Emerson said Huntsville’s downtown appeal starts with good bones – natural assets like beautiful park spaces, interesting architecture, plus convenient access to Memorial Parkway, I-565, and the Von Braun Center. The DHI group added some creative ideas to the mix.
“We’re trying to attract people to the heart of the city,” he said, with features like pop-up parks, food events, better signs, the holiday Tinsel Trail and rental bicycles.
“All these things that encourage people to walk around and explore versus just appreciating beautiful architecture from the windshield of their car,” he said.
One concept is “third places,” Emerson said, or areas where people linger for a cup of coffee, tea, or brewery beer. Sidewalk dining – once not even allowed – attracts all demographics.
“There’s a phrase that we’ve become known for – creative placemaking,” said Emerson. It includes public art and the decorative lights that glitter across Clinton Avenue.
“When you make an emotional connection, you go back to places that you love, and people love downtown,” said Emerson.
One novel idea was adapting 20 spaces in the Clinton Avenue parking deck and ground-floor storage units across the street to accommodate small businesses.
“You’re walking by, and you see record shops, you see flower shops, you see gift shops,” Emerson said. “Now the city, when they built the new deck at Greene and Holmes, from day one they included retail.” DGX in that parking deck is Alabama’s first urban store from Dollar General – a little like a big-city bodega.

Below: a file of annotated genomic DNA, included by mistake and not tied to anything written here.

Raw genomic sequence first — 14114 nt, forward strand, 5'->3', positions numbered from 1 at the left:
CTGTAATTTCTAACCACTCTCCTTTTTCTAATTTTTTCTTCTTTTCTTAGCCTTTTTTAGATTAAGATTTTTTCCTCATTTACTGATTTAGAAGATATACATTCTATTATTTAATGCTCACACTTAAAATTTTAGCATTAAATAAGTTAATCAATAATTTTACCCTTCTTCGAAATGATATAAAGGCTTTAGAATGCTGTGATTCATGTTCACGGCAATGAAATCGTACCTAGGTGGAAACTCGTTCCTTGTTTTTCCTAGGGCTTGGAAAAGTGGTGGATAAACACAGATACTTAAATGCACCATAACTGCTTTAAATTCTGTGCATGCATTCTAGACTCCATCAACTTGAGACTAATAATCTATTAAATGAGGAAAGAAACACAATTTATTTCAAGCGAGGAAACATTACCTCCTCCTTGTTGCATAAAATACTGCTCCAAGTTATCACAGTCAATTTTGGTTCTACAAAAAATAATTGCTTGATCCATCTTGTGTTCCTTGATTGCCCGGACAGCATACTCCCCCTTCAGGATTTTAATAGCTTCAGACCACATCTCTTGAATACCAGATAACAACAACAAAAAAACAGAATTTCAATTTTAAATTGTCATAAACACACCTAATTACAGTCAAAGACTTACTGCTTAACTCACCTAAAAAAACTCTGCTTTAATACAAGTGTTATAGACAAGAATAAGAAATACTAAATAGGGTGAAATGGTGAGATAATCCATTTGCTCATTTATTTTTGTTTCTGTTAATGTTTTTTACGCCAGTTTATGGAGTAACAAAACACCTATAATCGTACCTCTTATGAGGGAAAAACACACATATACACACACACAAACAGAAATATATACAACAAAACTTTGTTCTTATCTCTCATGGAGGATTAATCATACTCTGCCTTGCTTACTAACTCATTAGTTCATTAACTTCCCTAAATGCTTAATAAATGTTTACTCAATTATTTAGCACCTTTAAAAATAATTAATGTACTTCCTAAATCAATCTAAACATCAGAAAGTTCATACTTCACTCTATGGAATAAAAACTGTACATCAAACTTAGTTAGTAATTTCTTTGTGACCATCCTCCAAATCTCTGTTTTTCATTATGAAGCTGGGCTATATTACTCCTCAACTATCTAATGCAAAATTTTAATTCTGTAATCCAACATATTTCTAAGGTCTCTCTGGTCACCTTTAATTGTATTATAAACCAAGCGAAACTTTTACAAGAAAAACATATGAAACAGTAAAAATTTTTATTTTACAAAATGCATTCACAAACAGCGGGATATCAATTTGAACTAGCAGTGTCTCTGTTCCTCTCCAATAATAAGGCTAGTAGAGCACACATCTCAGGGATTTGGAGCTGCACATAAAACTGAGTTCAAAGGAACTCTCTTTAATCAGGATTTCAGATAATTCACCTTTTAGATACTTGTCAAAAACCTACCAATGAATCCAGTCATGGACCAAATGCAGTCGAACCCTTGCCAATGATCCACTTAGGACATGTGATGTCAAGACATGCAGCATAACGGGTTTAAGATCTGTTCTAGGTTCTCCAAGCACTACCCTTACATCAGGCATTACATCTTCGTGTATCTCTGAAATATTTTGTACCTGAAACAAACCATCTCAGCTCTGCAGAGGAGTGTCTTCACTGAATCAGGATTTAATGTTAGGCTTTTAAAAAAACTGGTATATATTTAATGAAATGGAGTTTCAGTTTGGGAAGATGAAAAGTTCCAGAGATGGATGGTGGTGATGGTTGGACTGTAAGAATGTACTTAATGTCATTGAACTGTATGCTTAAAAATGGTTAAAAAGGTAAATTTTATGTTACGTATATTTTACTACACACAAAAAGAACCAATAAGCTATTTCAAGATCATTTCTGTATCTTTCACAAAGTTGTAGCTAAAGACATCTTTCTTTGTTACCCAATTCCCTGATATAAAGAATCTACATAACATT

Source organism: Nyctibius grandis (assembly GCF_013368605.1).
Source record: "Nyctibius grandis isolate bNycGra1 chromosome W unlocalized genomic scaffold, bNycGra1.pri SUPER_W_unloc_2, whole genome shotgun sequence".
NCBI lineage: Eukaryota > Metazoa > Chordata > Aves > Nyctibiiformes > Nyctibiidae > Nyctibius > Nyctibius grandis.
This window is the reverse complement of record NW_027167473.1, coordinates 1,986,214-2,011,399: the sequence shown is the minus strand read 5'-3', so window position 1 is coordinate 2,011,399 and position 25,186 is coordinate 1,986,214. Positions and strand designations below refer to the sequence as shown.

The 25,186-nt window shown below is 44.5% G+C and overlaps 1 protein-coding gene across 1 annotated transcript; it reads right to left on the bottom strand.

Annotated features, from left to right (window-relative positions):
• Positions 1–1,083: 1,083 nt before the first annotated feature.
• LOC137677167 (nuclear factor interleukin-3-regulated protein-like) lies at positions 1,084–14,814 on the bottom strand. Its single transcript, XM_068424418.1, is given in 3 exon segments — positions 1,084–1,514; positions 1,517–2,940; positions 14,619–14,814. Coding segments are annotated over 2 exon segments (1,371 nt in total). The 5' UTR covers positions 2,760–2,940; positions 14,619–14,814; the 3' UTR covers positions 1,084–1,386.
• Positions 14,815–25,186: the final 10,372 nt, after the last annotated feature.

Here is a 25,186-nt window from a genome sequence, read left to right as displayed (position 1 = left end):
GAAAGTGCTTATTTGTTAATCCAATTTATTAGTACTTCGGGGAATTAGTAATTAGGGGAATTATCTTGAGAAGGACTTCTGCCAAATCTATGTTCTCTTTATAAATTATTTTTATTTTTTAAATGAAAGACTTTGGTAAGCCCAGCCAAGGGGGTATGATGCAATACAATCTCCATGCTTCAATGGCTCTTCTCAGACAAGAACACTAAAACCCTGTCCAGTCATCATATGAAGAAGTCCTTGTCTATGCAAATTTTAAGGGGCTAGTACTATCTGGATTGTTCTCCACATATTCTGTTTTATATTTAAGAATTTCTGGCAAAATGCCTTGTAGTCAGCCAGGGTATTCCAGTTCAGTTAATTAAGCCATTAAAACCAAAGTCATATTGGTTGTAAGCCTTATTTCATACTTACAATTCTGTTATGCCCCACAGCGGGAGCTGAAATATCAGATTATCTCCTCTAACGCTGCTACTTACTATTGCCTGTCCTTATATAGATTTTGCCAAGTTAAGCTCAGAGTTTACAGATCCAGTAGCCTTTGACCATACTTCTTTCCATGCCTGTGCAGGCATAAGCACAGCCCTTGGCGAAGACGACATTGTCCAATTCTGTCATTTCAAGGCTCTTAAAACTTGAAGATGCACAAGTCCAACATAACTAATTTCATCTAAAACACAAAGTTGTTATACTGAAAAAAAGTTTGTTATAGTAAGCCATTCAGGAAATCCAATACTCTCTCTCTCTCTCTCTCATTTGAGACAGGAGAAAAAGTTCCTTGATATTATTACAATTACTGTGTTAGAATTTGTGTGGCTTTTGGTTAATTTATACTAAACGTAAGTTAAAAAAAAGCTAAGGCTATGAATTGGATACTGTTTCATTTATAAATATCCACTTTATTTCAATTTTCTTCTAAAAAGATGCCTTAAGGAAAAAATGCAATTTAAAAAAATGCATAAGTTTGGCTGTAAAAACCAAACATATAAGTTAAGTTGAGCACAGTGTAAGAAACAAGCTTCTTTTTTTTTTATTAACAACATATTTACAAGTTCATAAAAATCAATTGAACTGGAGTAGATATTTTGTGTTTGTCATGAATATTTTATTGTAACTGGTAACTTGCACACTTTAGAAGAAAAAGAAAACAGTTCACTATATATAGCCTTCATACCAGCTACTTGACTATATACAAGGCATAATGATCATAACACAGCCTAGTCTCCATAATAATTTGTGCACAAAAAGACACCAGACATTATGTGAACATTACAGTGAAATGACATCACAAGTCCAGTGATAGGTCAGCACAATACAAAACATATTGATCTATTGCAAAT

In August of 2013, city leaders passed the so-called “purple cup” open-container ordinance to create a downtown Arts and Entertainment District called Quigley, named after an old mapmaker.
“It’s really an entertainment district that allows people to walk to art walks, to walk to food truck rallies, to enjoy the architecture, while enjoying their favorite local craft beverage,” Emerson said. Walking downtown is “one of the most relaxing things you can do, so why not be able to have a glass of wine while you do it?”
Dennis Madsen, Manager of Urban and Long-Range Planning for the City of Huntsville, points to the city’s first food truck event as significant in showcasing downtown. Even though it had only one or two trucks, “the event was mobbed,” he said.
“Personally, that felt like a turning point,” he said.
He credits DHI for innovative ideas but said it’s really a “confluence of things” that have made downtown vibrant.